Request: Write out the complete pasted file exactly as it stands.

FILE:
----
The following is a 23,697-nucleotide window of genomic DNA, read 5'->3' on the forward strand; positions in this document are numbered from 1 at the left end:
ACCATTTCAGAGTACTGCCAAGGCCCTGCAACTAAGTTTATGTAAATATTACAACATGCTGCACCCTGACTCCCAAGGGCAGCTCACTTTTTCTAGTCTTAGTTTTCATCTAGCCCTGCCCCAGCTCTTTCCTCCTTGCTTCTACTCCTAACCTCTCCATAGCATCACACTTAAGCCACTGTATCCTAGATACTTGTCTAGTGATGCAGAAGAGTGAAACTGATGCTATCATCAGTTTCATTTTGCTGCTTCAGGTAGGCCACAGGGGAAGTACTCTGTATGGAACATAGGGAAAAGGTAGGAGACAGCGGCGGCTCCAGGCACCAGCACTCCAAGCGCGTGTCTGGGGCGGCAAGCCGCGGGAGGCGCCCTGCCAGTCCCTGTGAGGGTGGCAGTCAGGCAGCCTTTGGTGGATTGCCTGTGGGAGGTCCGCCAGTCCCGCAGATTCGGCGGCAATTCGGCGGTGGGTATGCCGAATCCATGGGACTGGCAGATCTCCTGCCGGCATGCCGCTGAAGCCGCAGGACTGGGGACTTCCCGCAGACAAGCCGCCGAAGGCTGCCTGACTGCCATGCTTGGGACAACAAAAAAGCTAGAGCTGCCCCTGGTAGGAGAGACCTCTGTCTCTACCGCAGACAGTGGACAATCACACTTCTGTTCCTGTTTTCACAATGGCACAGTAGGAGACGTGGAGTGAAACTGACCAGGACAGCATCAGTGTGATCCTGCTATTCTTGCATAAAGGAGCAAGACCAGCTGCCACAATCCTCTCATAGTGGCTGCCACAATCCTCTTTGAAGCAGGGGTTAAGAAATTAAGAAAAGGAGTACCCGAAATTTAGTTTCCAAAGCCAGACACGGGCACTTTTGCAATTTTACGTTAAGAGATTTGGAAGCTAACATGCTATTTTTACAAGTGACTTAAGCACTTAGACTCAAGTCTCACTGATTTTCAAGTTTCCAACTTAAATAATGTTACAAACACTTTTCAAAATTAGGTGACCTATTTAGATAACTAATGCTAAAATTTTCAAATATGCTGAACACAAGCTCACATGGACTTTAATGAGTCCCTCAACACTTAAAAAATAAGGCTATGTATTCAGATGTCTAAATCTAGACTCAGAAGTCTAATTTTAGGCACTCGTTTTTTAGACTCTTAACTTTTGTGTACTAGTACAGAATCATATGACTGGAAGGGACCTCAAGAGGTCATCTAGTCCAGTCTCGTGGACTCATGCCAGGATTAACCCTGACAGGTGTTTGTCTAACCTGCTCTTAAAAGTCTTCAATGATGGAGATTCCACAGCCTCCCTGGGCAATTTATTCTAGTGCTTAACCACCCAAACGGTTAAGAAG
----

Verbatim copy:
The following is a 23,697-nucleotide window of genomic DNA, read 5'->3' on the forward strand; positions in this document are numbered from 1 at the left end:
ACCATTTCAGAGTACTGCCAAGGCCCTGCAACTAAGTTTATGTAAATATTACAACATGCTGCACCCTGACTCCCAAGGGCAGCTCACTTTTTCTAGTCTTAGTTTTCATCTAGCCCTGCCCCAGCTCTTTCCTCCTTGCTTCTACTCCTAACCTCTCCATAGCATCACACTTAAGCCACTGTATCCTAGATACTTGTCTAGTGATGCAGAAGAGTGAAACTGATGCTATCATCAGTTTCATTTTGCTGCTTCAGGTAGGCCACAGGGGAAGTACTCTGTATGGAACATAGGGAAAAGGTAGGAGACAGCGGCGGCTCCAGGCACCAGCACTCCAAGCGCGTGTCTGGGGCGGCAAGCCGCGGGAGGCGCCCTGCCAGTCCCTGTGAGGGTGGCAGTCAGGCAGCCTTTGGTGGATTGCCTGTGGGAGGTCCGCCAGTCCCGCAGATTCGGCGGCAATTCGGCGGTGGGTATGCCGAATCCATGGGACTGGCAGATCTCCTGCCGGCATGCCGCTGAAGCCGCAGGACTGGGGACTTCCCGCAGACAAGCCGCCGAAGGCTGCCTGACTGCCATGCTTGGGACAACAAAAAAGCTAGAGCTGCCCCTGGTAGGAGAGACCTCTGTCTCTACCGCAGACAGTGGACAATCACACTTCTGTTCCTGTTTTCACAATGGCACAGTAGGAGACGTGGAGTGAAACTGACCAGGACAGCATCAGTGTGATCCTGCTATTCTTGCATAAAGGAGCAAGACCAGCTGCCACAATCCTCTCATAGTGGCTGCCACAATCCTCTTTGAAGCAGGGGTTAAGAAATTAAGAAAAGGAGTACCCGAAATTTAGTTTCCAAAGCCAGACACGGGCACTTTTGCAATTTTACGTTAAGAGATTTGGAAGCTAACATGCTATTTTTACAAGTGACTTAAGCACTTAGACTCAAGTCTCACTGATTTTCAAGTTTCCAACTTAAATAATGTTACAAACACTTTTCAAAATTAGGTGACCTATTTAGATAACTAATGCTAAAATTTTCAAATATGCTGAACACAAGCTCACATGGACTTTAATGAGTCCCTCAACACTTAAAAAATAAGGCTATGTATTCAGATGTCTAAATCTAGACTCAGAAGTCTAATTTTAGGCACTCGTTTTTTAGACTCTTAACTTTTGTGTACTAGTACAGAATCATATGACTGGAAGGGACCTCAAGAGGTCATCTAGTCCAGTCTCGTGGACTCATGCCAGGATTAACCCTGACAGGTGTTTGTCTAACCTGCTCTTAAAAGTCTTCAATGATGGAGATTCCACAGCCTCCCTGGGCAATTTATTCTAGTGCTTAACCACCCAAACGGTTAAGAAG